The positives are easy to miss, or simply take for granted, given the early stages of his comeback and some of the struggles that have been apparent for all to see.
Tiger Woods has the power to compete with the game’s elite, and seemingly no physical issues related to his spinal fusion surgery that took place 10 months ago.
The short game is solid, another surprise given his lengthy layoff, and Woods appears genuinely excited about playing competitive golf again, interacting with peers and fans more frequently and offering up a nice dose of self-deprecation at times.
And more encouraging: some atypical bouts of candor — although he’s sent a bit of a mixed message regarding the year’s first major championship at the Masters.
Woods is not raising the expectation bar to unrealistic heights, and he appears committed to a cautious, patient approach in his latest comeback.
And yet Augusta National teases, given that he has referenced it more than once.
“It’s nice to be back competing again and to be able to go out there and play, practice after each; that’s been nice, something I haven’t done in years,” Woods said after missing the cut at the Genesis Open, before adding what has bothered him the most.
“Just the inconsistency of it. It’s so different playing, as I said, tournament golf versus playing at home. I’ve just got to play more tournaments.”
All of it makes sense, and it’s refreshing to hear Tiger being honest about his plight — even though it is not necessarily conducive to being a force in six weeks at Augusta National, where he has not played since 2015 when he managed to finish in a tie for 17th with numerous doubts surrounding his game.
Woods has played just 10 rounds of competitive golf since his fourth back surgery, and four of the those were in the friendly confines of the Bahamas, where Albany Golf Club is not meant to expose flaws.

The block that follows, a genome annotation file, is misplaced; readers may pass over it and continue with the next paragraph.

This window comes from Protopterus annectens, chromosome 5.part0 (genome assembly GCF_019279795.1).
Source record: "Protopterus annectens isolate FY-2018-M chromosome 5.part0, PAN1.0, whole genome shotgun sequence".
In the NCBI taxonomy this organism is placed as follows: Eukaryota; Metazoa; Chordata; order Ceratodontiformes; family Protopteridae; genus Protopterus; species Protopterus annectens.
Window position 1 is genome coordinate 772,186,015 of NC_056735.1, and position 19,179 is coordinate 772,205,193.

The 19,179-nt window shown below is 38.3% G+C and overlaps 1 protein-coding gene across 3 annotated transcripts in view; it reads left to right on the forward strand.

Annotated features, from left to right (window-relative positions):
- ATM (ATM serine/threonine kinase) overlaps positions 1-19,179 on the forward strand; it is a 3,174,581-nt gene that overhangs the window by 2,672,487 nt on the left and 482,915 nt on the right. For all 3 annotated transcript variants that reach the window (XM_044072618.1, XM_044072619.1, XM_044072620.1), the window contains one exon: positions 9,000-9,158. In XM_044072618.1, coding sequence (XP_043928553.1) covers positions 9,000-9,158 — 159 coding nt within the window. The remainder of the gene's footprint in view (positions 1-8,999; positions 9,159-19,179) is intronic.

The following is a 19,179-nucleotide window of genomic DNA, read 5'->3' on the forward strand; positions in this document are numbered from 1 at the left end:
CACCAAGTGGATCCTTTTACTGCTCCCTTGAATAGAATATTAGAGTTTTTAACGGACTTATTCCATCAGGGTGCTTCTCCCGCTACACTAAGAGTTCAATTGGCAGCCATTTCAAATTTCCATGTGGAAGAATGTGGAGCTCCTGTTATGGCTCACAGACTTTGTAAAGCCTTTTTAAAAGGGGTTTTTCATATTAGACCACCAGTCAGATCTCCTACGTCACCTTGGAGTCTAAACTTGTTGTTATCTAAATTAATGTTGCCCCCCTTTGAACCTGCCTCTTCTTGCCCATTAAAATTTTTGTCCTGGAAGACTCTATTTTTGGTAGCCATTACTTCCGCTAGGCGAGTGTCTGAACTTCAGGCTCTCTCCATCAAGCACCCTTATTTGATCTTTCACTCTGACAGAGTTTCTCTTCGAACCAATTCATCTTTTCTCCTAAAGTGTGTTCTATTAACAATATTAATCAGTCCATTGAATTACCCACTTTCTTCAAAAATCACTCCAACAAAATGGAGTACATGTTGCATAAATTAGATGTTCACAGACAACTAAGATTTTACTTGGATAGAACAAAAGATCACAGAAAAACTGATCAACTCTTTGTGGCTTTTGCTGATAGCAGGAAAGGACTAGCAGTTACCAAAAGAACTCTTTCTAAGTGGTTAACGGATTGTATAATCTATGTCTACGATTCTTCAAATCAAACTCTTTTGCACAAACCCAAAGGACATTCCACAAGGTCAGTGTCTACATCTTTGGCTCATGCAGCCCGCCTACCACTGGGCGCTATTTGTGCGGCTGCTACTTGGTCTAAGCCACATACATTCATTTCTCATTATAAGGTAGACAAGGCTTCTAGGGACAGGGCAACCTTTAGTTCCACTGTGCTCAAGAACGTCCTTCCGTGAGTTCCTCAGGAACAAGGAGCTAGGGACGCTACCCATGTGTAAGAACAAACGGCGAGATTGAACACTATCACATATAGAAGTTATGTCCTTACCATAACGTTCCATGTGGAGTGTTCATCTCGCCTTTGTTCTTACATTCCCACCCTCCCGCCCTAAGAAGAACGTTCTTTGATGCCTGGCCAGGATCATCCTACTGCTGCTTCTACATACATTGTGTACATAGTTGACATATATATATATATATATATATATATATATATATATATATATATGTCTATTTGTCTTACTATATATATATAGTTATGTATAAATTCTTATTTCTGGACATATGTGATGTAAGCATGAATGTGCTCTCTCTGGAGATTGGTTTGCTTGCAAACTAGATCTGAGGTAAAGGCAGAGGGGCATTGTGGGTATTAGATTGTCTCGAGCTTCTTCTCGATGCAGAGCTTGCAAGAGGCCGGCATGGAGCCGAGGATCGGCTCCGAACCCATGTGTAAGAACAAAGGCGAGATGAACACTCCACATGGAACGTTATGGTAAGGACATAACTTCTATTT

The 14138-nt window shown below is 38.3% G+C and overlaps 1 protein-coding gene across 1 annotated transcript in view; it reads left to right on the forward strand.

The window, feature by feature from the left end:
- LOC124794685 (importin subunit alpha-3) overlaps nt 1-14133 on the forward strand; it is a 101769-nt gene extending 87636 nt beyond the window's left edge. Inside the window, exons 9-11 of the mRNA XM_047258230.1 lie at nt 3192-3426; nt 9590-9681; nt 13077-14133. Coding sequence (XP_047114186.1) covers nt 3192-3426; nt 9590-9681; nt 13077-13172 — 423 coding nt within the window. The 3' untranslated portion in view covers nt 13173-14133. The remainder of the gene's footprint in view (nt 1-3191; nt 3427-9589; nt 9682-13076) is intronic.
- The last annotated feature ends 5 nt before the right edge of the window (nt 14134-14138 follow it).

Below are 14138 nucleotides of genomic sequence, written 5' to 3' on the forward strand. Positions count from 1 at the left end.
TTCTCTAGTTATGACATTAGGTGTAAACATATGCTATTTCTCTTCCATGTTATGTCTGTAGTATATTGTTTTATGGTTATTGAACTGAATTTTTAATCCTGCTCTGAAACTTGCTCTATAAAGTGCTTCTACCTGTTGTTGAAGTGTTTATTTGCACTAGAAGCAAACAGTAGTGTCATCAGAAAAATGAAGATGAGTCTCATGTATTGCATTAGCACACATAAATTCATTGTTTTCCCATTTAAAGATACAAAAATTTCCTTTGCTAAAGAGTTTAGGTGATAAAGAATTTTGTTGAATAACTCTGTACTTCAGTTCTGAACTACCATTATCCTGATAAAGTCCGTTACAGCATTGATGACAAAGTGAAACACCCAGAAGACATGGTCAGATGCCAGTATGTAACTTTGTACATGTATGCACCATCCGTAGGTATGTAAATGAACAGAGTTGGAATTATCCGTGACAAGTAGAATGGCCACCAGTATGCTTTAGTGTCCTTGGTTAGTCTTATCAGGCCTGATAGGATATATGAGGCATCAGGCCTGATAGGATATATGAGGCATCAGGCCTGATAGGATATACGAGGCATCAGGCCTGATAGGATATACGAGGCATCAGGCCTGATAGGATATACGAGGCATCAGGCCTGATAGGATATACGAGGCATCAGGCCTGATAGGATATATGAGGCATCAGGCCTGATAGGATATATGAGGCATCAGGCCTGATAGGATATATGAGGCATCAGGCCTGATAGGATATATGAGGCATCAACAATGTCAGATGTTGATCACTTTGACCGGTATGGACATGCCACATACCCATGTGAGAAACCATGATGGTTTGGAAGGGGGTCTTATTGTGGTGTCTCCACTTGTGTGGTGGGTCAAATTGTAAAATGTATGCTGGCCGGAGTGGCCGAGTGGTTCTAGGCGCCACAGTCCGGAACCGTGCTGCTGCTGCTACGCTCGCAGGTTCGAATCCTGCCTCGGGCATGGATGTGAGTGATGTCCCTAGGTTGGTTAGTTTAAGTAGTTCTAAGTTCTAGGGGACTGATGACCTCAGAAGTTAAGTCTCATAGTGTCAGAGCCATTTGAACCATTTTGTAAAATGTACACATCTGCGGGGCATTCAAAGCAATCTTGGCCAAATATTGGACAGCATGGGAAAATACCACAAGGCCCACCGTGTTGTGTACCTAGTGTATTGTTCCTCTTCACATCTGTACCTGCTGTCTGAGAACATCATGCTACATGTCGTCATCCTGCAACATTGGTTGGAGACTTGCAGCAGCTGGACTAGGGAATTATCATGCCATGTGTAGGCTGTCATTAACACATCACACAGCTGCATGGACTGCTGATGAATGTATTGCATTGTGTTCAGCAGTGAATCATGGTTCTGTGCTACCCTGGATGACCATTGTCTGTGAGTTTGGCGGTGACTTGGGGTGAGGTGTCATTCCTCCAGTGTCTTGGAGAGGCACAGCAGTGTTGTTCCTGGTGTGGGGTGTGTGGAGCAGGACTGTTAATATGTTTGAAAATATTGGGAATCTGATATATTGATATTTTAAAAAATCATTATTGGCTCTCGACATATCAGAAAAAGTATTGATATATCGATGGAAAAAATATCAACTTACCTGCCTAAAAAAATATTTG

Those flaws have been more visible at Torrey Pines and Riviera and will be again this week at PGA National, where Woods is showing a willingness to play back-to-back weeks, although at another brutish course.
“The last two tournaments I’ve played have been really tough tests,” he said after posting his highest score during those two events, a 5-over 76 that caused him to miss the cut by 4 strokes at Riviera. “It is what it is. These are two tough venues, and it was tough on me.”
What does all of this mean for the Masters?
Well, the driving issues (17 of 56 fairways hit at Torrey Pines, 13 of 28 at Riviera) are profound, but they are far more easily covered up at Augusta National, where the fairways are wide and recovery shots encouraged.
Woods looked great off the tee in the Bahamas but has struggled since. He downplayed the idea that switching drivers was a factor (he went from TaylorMade’s M2 model to an M3), but it does make you wonder.
He maintains that increasing his swing speed necessitated a change, and he has since switched to a stiffer shaft he was using in 2015. So far, the combinations have not worked, at least not consistently.